### SpecExec Performance

In the figure above, we compare SpecExec’s performance with the popular speculative decoding method named SpecInfer. Specifically, we compare the average number of generated tokens per iteration for different speculative budget sizes, as we want to understand which method scales better to larger budgets. Both methods perform similarly at low token budgets, but as the budget grows, SpecInfer’s performance plateaus while SpecExec continues improving to over 20 generated tokens per step with budgets beyond 1K. The chart above is based on the MT-Bench dataset and Llama 2-7B/70B chat models (temperature=0.6, top-p=0.9).

The table below compares the end-to-end speedups from SpecExec vs SpecInfer with offloading on an A100 GPU. While SpecInfer shows impressive speedups, SpecExec more than doubles its performance both in speed and in accepted token counts, attaining speedups of 16.4x-18.7x relative to autoregressive decoding with offloading.

*Inference speed with RAM offloading, A100 GPU, Chat / Instruct models, using SpecExec (SX) and SpecInfer (SI) methods*

SpecExec can speed up LLM inference for various types of hardware. In addition to researcher-grade A100, we evaluated SpecExec with consumer GPUS ranging from 2080Ti to 4090. The results below were achieved with a quantized model (4-bit AWQ Llama-2 70B) that fits in the RAM of most consumer-grade computers. Note that speedup ranges from 4.6x to 10.6x, allowing generation speed in the 3-6 tokens/s range.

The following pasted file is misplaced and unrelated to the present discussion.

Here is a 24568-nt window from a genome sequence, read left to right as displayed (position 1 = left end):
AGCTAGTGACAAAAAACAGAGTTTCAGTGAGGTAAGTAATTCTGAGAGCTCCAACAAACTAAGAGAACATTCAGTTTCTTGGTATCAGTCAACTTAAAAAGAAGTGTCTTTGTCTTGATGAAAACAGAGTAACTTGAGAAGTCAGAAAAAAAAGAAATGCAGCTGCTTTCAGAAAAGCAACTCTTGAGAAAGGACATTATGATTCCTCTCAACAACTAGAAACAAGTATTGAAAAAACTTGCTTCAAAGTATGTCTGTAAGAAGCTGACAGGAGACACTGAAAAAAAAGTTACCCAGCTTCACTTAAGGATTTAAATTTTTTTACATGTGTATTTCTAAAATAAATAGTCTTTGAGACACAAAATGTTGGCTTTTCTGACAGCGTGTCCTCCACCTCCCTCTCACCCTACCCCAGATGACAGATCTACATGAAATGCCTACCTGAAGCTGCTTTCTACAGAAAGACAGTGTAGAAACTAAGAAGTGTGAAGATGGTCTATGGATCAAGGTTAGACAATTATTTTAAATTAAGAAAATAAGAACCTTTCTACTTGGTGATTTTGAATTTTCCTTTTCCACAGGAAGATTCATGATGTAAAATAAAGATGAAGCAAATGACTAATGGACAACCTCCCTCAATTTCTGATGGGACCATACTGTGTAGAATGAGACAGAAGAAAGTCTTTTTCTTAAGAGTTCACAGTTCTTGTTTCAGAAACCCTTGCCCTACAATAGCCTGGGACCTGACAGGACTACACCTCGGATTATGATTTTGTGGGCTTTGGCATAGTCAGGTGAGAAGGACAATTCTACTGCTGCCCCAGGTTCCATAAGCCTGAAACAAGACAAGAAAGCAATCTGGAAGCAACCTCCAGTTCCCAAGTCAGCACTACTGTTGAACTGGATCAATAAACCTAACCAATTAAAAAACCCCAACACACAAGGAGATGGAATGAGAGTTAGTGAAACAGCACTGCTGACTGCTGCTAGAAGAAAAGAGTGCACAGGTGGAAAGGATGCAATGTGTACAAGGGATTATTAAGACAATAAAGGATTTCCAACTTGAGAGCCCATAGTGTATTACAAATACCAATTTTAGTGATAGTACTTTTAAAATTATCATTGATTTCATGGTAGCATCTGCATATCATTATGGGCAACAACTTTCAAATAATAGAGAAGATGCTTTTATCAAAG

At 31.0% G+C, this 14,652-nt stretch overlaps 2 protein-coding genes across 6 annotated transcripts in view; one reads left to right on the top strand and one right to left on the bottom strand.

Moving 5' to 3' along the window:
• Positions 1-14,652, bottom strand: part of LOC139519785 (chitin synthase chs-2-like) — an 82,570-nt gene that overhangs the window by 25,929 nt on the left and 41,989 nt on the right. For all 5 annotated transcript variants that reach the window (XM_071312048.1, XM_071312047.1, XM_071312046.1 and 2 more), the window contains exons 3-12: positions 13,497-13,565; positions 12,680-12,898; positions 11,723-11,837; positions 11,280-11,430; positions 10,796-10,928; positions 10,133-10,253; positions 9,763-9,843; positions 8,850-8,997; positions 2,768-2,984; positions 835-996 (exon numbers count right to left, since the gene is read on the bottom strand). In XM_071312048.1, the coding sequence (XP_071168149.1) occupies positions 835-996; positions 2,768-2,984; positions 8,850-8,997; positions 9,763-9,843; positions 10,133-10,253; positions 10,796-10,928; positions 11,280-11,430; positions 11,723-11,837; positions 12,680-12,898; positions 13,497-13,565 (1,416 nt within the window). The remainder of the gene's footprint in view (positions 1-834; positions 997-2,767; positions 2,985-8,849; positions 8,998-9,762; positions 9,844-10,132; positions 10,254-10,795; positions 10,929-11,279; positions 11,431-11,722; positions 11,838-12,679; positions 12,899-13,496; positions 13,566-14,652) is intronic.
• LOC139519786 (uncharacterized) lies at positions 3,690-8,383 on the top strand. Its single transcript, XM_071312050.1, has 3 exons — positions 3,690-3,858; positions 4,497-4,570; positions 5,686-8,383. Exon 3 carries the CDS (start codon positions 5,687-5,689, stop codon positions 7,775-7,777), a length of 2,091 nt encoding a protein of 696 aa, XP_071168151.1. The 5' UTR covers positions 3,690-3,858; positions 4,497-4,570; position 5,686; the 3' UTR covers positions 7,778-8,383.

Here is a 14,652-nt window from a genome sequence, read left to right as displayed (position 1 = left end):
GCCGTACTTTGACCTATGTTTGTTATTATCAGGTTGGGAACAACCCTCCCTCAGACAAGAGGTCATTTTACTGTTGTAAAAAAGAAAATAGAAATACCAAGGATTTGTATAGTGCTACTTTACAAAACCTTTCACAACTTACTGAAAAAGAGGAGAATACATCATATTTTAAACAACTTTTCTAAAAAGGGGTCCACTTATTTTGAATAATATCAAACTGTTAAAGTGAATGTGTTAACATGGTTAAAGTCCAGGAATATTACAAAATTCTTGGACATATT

*SpecExec inference on consumer GPUs with offloading, chat/instruct models, Llama-2-70B-GPTQ target model, $t=0.6$, OpenAssistant dataset*

### Comparison to Sequoia

We recently released Sequoia, another speculative decoding method similarly aimed at speeding up LLM inference by generating optimized tree structures. Although SpecExec and Sequoia have similarities at a high level, they have different strengths and target different use cases. In particular, Sequoia is more amenable to on-chip inference due to its use of *static* trees, as they are easier to optimize with methods like CUDA Graphs and torch.compile. Furthermore, Sequoia can attain high acceptance rates across both high and low temperatures, whereas SpecExec shines at lower temperatures where the target model distribution is more “spiky”. SpecExec, on the other hand, targets the offloading regime, where the relative overhead of dynamic search is much smaller, and where using large and powerful draft models is practical. In this regime, it can reach faster speeds than Sequoia by *dynamically* constructing trees tailored to each input. As an example, when using a Llama-3 8B draft model for a Llama-3 70B target model (with offloading), Sequoia attains 2.2 tokens per second on average on the MT-Bench dataset, whereas SpecExec attains 2.8 tokens per second — a 27% improvement.

### Conclusion

SpecExec represents a significant advancement in running large language models on consumer hardware. By leveraging the spikiness in token probability distributions and a capable draft model, it achieves impressive inference speedups, thus helping make LLMs more accessible and usable by a broader audience.

At Together, we are obsessed with making LLM inference as efficient as possible (among other things), through a combination of algorithmic and systems research. If you share our passion, and found SpecExec interesting, please contact us, or apply to open roles here!

- Lower

Cost20% - faster

training4x - network

compression117x

## Q: Should I use the RedPajama-V2 Dataset out of the box?

RedPajama-V2 is conceptualized as a pool of data that serves as a foundation for creating high quality datasets. The dataset is thus not intended to be used out of the box and, depending on the application, data should be filtered out using the quality signals that accompany the data. With this dataset, we take the view that the optimal filtering of data is dependent on the intended use. Our goal is to provide all the signals and tooling that enables this.

article